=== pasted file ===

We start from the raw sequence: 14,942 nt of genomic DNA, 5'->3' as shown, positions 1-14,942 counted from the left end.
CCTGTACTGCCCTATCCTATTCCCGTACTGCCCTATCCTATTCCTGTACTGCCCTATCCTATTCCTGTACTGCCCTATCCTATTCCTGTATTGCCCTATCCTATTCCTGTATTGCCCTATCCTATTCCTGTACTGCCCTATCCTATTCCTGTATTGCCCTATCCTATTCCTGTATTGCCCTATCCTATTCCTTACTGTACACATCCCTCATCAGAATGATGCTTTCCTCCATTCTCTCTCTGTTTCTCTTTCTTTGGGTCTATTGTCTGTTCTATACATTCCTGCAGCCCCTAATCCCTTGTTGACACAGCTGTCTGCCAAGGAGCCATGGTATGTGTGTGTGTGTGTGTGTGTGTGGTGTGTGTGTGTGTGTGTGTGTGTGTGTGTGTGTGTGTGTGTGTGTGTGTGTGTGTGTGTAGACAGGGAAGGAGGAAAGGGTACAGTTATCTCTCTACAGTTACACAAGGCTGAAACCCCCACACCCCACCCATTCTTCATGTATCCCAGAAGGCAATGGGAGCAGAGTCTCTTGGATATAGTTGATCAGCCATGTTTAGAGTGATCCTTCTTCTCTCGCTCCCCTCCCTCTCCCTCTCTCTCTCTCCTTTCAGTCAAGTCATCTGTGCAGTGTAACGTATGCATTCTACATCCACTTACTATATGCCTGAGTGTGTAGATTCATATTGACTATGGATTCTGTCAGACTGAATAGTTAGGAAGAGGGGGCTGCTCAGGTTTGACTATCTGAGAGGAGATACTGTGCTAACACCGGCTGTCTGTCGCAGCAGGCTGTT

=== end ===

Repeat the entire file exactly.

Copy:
We start from the raw sequence: 14,942 nt of genomic DNA, 5'->3' as shown, positions 1-14,942 counted from the left end.
CCTGTACTGCCCTATCCTATTCCCGTACTGCCCTATCCTATTCCTGTACTGCCCTATCCTATTCCTGTACTGCCCTATCCTATTCCTGTATTGCCCTATCCTATTCCTGTATTGCCCTATCCTATTCCTGTACTGCCCTATCCTATTCCTGTATTGCCCTATCCTATTCCTGTATTGCCCTATCCTATTCCTTACTGTACACATCCCTCATCAGAATGATGCTTTCCTCCATTCTCTCTCTGTTTCTCTTTCTTTGGGTCTATTGTCTGTTCTATACATTCCTGCAGCCCCTAATCCCTTGTTGACACAGCTGTCTGCCAAGGAGCCATGGTATGTGTGTGTGTGTGTGTGTGTGTGGTGTGTGTGTGTGTGTGTGTGTGTGTGTGTGTGTGTGTGTGTGTGTGTGTGTGTGTGTGTAGACAGGGAAGGAGGAAAGGGTACAGTTATCTCTCTACAGTTACACAAGGCTGAAACCCCCACACCCCACCCATTCTTCATGTATCCCAGAAGGCAATGGGAGCAGAGTCTCTTGGATATAGTTGATCAGCCATGTTTAGAGTGATCCTTCTTCTCTCGCTCCCCTCCCTCTCCCTCTCTCTCTCTCCTTTCAGTCAAGTCATCTGTGCAGTGTAACGTATGCATTCTACATCCACTTACTATATGCCTGAGTGTGTAGATTCATATTGACTATGGATTCTGTCAGACTGAATAGTTAGGAAGAGGGGGCTGCTCAGGTTTGACTATCTGAGAGGAGATACTGTGCTAACACCGGCTGTCTGTCGCAGCAGGCTGTT